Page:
Web site attacks reflect systemic problems, security expert says

Web site attacks reflect systemic problems, security expert says

By Thomas R. Temin

GCN Staff

MARCH 12—They don't all garner headlines, but successful hacks of government Web sites are startlingly common. A successful hack, said Alan Paller, director of the SANS Institute of Bethesda, Md., is one in which the intruder manages to change a page.

Using reports found at a site that tracks hacking incidents, www.attrition.org, Paller calculated that in a four-month period late last year, hackers altered as many as 75 .mil and .gov sites. Attrition listed 37, but Paller figures its scans only find about 50 percent of the damaged sites.

The number reflects a systemic problem, not individual errors by webmasters and systems administrators, Paller said at the recent FedWeb conference at the National Institutes of Health campus in Bethesda. He pointed to Web server hardware preloaded with operating systems as the source of the problem.

'Systems are delivered to you broken, accessible to hackers,' Paller said.

He said Microsoft Windows NT and Sun Microsystems Solaris and other versions of Unix are equally vulnerable as shipped, and that a SANS test of Solaris out of the box gave the OS a security score of 62 out of 100. Multiplying the threat is the fact that 'all hack routines are now scripted so they can rapidly scan thousands of sites,' looking for systems to exploit in denial-of-service attacks, Paller said.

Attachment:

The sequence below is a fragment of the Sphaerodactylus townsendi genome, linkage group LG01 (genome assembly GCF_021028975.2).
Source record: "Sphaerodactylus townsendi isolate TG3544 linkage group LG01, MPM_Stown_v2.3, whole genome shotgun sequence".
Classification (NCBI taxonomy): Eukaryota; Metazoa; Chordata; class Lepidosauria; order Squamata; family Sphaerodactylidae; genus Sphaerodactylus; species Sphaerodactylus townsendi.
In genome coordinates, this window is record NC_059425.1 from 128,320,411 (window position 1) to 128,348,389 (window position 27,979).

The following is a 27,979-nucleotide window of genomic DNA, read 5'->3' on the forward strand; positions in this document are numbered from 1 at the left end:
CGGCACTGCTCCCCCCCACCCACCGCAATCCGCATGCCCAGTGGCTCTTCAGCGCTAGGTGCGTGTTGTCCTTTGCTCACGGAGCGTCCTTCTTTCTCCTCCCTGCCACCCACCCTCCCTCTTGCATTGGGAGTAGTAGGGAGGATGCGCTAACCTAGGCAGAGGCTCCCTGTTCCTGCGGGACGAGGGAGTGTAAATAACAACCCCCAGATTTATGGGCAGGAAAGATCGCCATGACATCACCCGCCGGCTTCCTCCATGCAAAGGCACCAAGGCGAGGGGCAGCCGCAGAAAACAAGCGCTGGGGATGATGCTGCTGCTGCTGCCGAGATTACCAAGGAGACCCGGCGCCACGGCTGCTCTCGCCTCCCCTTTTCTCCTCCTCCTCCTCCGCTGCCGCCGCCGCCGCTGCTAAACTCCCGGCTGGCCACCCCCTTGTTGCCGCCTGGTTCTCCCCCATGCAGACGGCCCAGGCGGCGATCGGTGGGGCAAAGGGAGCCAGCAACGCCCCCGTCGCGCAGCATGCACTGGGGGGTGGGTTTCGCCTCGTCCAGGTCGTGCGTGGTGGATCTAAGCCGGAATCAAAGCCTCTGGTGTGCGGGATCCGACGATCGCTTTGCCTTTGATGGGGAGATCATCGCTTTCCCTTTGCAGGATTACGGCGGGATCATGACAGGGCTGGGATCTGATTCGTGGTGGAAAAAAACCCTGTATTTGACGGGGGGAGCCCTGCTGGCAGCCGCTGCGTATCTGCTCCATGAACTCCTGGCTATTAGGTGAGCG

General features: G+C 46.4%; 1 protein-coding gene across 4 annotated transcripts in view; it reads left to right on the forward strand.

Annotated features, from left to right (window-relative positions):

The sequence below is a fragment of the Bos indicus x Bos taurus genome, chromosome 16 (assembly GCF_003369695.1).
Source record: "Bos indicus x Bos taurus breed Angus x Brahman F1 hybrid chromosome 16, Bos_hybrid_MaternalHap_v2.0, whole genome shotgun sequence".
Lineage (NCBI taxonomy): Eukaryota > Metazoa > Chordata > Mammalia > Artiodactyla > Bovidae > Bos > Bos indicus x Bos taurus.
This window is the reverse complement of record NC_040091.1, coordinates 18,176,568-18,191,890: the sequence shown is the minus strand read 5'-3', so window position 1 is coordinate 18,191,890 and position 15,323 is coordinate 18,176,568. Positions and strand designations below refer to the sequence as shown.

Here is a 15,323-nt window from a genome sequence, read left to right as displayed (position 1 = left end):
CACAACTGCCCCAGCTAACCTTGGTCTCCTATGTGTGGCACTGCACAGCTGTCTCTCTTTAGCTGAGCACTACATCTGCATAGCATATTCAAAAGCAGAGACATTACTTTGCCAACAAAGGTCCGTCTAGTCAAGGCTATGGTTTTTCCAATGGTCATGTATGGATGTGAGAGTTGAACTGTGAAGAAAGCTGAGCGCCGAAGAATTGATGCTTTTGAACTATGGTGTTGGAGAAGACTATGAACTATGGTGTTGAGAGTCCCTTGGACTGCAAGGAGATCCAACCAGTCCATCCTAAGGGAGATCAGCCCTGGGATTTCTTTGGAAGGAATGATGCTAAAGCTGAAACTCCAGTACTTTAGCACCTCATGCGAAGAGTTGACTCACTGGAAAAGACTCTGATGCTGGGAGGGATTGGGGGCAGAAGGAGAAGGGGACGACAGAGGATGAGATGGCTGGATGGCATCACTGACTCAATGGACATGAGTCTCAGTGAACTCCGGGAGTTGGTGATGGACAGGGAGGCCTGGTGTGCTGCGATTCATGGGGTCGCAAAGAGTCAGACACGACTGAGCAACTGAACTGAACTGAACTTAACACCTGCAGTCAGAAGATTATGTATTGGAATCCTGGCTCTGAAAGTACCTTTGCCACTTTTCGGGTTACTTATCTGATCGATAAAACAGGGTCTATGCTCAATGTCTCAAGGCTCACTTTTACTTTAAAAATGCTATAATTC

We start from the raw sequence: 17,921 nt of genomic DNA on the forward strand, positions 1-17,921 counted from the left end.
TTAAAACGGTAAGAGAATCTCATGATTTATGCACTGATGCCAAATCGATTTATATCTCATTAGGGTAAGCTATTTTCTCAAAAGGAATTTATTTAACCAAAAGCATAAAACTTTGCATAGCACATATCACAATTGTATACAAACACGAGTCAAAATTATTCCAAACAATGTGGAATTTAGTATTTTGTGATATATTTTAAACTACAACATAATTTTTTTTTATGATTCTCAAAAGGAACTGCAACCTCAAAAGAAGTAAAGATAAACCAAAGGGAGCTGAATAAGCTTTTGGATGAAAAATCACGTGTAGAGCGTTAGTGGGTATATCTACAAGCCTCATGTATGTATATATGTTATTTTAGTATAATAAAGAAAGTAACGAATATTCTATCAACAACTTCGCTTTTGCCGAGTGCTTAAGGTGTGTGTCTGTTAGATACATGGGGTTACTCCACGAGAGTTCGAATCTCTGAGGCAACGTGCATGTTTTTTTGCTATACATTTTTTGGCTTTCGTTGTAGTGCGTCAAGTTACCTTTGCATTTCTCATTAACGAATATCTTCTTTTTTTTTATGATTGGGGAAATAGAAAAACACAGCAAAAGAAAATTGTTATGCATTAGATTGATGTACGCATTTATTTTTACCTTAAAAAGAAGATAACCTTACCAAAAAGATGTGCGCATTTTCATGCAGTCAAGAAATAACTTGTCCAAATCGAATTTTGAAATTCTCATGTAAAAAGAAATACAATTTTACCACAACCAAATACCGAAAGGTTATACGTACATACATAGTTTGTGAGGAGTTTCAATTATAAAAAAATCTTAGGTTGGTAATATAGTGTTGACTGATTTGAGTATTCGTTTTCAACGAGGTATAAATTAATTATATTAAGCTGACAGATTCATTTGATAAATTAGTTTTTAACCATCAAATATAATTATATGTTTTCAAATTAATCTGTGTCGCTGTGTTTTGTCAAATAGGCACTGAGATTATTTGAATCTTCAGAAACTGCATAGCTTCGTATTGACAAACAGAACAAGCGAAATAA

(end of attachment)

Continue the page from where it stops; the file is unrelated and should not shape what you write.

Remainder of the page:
Paller posed three questions site owners should ask their systems administrators: How many Common Gateway Interface scripts did you find and remove in the last scan? (One agency found 200.) What version of Berkeley Internet Name Domain is installed on the Web servers? (It should be 8.2.3.) How soon—hopefully seconds—after a hack can pages be restored?


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